By Jared Chausow
By Katie Toth
By Elizabeth Flock
By Albert Samaha
By Anna Merlan
By Jon Campbell
By Jon Campbell
By Albert Samaha
The most compelling moment in Brooklyn's Finest takes place near the very end. Ethan Hawke, who plays a renegade NYPD cop and the 2009 film's central character, stands in a filthy drug den in a Brownsville housing project. Ransacking the apartment, he finds what he's looking for: wads of dollar bills inside a washing machine. As he rips into the stash, the sound of shots explode as Hawke's character is gunned down from behind. He breathes his last breath covered in cash and blood.
The camera reveals Hawke's killer: "Man Man," the lookout in the local drug gang.
It's Man Man's big moment in the film—and also for the actor who played him, a 21-year-old from Brownsville named Zaire Paige.
Paige isn't an actor—he has no formal training and had never acted professionally before making the film. But at his audition, he showed such an unlikely dose of talent and confidence that director Antoine Fuqua gave him a significant part. During the 2008 filming, Paige got advice from veteran actors like Don Cheadle, Wesley Snipes, and Hassan Johnson, who played the tough-nosed Wee-Bey on The Wire. And Paige made such an impression on the rest of the cast and crew that he was flown out to Los Angeles to meet other Hollywood types, staying for two weeks in the house of James Brown's widow.
But Fuqua knew that the charismatic Paige had a troubled side, one that added authenticity to his role in the movie. With multiple bullet wounds on his five-foot-one body, Paige had the scars to go with felony convictions for drug and gun possession. Police and prosecutors suspected that he was a high-ranking member of a Crips faction in Brooklyn. Appearing in Brooklyn's Finest, Paige and his family hoped, was his best chance of escaping that life.
He squandered that opportunity three months after filming his scenes. On October 27, 2008, Paige and a longtime associate, Robert Crawford, stormed into a Fort Greene hair salon and pumped more than a dozen rounds into a 20-year-old suspected gangster named Lethania Garcia. It was a revenge killing over the 2006 murder of a friend; when Garcia fell, he collapsed on a hairstylist who was also hit by multiple bullets. Today, the woman is unable to stand upright without excruciating pain. An off-duty cop who was in the salon was also hit by gunfire and sustained an injury to her foot.
Local media descended on the murder scene at the De Lux Natural Hair Gallery—a destination black hair salon with celebrity clients in a gentrified Brooklyn neighborhood—and have reported more recent developments: In November, Paige and Crawford were convicted of homicide after a three-week trial. Crawford was sentenced to 53-years-to-life in December. An accomplice, Paul Wint, whose testimony was key to the conviction, pled guilty and will be sentenced to four to 12 years this week. On Monday, Paige was sentenced to four consecutive 25-years-to-life sentences for the murder and four assault charges, plus an additional seven years. (See also, "Zaire Paige Goes from Movie Killer to Actual Killer, Gets 107 Years in Prison.") The judge noted that Paige would not be eligible for parole for another 107 years.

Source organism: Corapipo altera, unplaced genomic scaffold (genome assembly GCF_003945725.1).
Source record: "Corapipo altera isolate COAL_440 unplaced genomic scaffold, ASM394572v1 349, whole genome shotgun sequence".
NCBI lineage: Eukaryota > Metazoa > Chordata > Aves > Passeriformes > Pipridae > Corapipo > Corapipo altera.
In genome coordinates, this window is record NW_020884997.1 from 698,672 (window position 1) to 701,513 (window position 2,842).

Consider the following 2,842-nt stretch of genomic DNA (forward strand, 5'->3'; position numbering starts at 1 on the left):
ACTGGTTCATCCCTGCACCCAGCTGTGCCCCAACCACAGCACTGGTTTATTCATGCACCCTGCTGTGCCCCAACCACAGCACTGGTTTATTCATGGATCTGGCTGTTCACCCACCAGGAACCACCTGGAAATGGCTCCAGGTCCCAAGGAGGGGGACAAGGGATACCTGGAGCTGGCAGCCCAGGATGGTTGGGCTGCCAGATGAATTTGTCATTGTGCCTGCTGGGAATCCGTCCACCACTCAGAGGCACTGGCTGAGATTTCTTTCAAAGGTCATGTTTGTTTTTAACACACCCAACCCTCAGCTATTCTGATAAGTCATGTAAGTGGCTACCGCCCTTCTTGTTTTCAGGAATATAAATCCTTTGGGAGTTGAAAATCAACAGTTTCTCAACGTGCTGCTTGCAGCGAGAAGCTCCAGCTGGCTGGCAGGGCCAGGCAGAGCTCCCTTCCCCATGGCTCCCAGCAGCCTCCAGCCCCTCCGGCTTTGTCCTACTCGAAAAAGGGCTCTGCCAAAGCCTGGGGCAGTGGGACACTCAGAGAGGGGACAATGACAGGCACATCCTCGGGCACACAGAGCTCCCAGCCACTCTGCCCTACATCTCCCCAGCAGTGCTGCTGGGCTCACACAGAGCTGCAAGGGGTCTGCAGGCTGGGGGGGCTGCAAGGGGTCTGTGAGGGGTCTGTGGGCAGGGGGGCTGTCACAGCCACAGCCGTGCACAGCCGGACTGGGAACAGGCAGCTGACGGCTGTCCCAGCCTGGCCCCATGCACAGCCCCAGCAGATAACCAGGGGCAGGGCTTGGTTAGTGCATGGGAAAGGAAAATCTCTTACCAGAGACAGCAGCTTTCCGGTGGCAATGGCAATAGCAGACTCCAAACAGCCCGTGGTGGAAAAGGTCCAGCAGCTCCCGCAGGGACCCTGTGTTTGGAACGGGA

What hasn't received as much attention is how Paige, just months before the revenge killing that would put him in prison for decades, managed to find himself on a movie set with the likes of Richard Gere, Hawke, and Cheadle.
Jailed eight months after his scenes were filmed, Paige never got an opportunity to see himself on screen when Brooklyn's Finest opened in theaters early in 2010 (it had played earlier at the 2009 Sundance Festival in Utah).
Paige insists that he is innocent of the murder, claims that he is no longer affiliated with the Crips, and is appealing his case. But for now, he's going nowhere.
"His life is over," Fuqua now says of the young man he put before the cameras. Paige, meanwhile, has a lot of time to think about what happened to his big shot at stardom, the advice he got from some well-known actors, and what might have been.
Director Fuqua (Training Day, King Arthur) grew up in public housing in Pittsburgh; he knew how to give his film an authentic look and he was determined to get it. He would be directing a script written by a former MTA employee, Michael C. Martin, about corrupt cops. His first choice was to make the film in East New York, but the NYPD's 75th Precinct refused to grant permission. The 73rd Precinct, in nearby Brownsville, proved more open to the idea of a large film crew setting up shop for an entire summer in a sprawling local housing project.
For help with "street authenticity," Fuqua hired as technical consultant Randy Eastman, a local fashion stylist who also played a small role as a drug dealer in the film.
Eastman, who is 36, says he immediately thought of bringing along his friend, Zaire Paige. He'd known Paige since the younger man was in middle school, and he knew that Paige had had a turbulent childhood with a mother who battled addiction. He says he wanted to give Paige the break that would get him off the streets of Brownsville. "He was the reality gangster that would turn into a fantasy gangster," he says. "That was my goal."